This is one lousy planet for humanoids.
I think we need determine how can you get continuous precipitation on an earth-like planet. Clearly you need a lot of water entering the atmosphere in its water cycle. So, hot oceans are required.
Next, you need air capable of carrying lots of moisture. Air can contain over 10 times as much water at 40 C as is does at 0 C, so again, hot atmosphere. You also need cool upper air to squeeze out the moisture in the air as well as dust particles to encourage droplet formation.
Though you have mentioned mostly oceans, some island chains instead of land masses, this is an absolute requirement, as any significant land masses would likely result in at least occasional gaps of rain.
So, steamy, jungle-like conditions, on steroids. Snow is not generally compatible with such an environment, so no cold polar regions. High mountains could get snow, but are bad because the air uplift squeezes out to much water, leaving desert conditions on the leeward side. So, snow should be very rare on your world.
How do you manage to have all the necessary conditions simultaneously? Because of the continuous rain, you have continuous down-draft that bring lower temperatures down to the surface with the rain. If you make the solar flux very large to compensate, you get much thicker cloud layers reflecting the sun and I believe kill off the temperature driven atmospheric uplift required. The continuous downdraft from the rain contraindicates the thermal uplift required to cause the rain in the first place too.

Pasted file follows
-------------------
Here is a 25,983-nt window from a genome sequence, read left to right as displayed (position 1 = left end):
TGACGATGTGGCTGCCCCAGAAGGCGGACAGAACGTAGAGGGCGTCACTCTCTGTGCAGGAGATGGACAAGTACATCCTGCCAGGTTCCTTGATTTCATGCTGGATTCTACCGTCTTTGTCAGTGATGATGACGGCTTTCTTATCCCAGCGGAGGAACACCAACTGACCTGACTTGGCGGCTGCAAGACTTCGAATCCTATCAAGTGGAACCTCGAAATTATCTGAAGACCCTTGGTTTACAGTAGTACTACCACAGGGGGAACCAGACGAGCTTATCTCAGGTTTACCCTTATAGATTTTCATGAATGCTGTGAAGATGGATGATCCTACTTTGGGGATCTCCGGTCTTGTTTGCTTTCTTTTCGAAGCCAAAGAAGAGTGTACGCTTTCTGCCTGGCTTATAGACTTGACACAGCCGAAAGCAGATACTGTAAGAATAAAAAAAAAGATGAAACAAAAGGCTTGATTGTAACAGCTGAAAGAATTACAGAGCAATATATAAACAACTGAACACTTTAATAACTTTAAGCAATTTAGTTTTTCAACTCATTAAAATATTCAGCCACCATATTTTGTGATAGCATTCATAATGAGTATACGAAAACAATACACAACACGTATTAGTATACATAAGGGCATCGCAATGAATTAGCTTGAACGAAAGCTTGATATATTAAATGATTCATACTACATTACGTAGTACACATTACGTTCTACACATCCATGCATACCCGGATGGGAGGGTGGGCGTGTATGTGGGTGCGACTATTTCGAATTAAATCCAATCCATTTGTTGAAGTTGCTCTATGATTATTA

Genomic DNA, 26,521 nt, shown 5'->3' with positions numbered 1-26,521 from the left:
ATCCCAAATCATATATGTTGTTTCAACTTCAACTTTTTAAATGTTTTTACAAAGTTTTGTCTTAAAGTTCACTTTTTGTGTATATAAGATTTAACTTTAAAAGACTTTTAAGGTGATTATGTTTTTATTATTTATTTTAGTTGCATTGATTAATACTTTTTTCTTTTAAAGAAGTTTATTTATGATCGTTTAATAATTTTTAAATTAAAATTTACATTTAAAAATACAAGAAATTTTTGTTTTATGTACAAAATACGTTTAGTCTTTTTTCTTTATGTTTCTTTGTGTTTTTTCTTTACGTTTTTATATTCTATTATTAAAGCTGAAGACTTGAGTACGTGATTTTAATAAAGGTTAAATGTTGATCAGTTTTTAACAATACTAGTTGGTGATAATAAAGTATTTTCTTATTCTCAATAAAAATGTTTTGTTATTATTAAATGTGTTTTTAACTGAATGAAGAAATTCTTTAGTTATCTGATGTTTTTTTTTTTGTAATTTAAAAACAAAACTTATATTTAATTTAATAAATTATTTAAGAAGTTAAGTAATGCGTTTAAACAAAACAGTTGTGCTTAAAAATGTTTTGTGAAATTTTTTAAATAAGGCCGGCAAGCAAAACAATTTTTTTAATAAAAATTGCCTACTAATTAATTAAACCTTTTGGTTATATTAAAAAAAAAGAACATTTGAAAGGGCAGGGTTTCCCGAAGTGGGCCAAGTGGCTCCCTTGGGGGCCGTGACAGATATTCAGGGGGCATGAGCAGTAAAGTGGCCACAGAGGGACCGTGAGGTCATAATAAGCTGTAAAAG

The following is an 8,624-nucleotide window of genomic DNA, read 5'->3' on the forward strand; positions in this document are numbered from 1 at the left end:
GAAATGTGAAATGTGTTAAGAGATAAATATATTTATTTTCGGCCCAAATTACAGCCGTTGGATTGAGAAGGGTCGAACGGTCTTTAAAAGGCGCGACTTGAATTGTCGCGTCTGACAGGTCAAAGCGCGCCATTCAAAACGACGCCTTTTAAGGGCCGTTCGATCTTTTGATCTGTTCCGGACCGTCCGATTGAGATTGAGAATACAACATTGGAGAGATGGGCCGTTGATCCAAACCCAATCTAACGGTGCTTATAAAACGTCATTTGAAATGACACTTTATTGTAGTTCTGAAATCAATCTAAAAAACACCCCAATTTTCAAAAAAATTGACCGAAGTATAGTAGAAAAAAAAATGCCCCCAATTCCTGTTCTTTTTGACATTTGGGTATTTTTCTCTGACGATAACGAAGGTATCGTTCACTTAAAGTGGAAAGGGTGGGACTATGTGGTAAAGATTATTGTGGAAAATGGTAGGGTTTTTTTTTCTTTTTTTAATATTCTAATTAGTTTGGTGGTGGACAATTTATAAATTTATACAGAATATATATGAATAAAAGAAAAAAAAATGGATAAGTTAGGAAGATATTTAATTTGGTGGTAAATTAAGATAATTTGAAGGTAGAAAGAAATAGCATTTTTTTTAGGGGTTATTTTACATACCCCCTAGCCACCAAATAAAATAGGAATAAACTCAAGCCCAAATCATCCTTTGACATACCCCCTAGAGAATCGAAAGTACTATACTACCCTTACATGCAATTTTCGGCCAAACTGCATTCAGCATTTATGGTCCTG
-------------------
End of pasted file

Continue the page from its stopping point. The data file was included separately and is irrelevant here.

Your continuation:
The only way I can envision making this world is to make the oceans hot due to very large heat movement coming from the core, making the oceans hot compared to the upper atmosphere at all times. So in addition to the rain, you necessarily will have high vulcanism and earthquakes. I think that constant rain is like impossible even under these conditions.
Earth style photosynthesis will be torturous at best due to the thick cloud deck reducing available light, so you need a brighter sun, but not too bright. So marginal plant growth at best. Soil erosion is going to be an awful problem too.
Food sources will be very limited, probably impossible to support a large and varied biome like Earth. Much worse than you might otherwise expect.
Thick clouds, constant rain, earthquakes and volcanoes and the food is not very good either. This place is going to have lousy tourism; so there is little hope of bringing in off-planet resources that way either.
Forgot one important thing, tsunamis - lots of them. Those are really bad for small islands in the middle of deep water. Most people remember the 2 largest tsunamis of the 21st century, the Christmas 2006 tsunami (Dec 26) in Sumatra and the northern Japan tsunami that triggered the Fukushima meltdown in 2011 (Mar 11).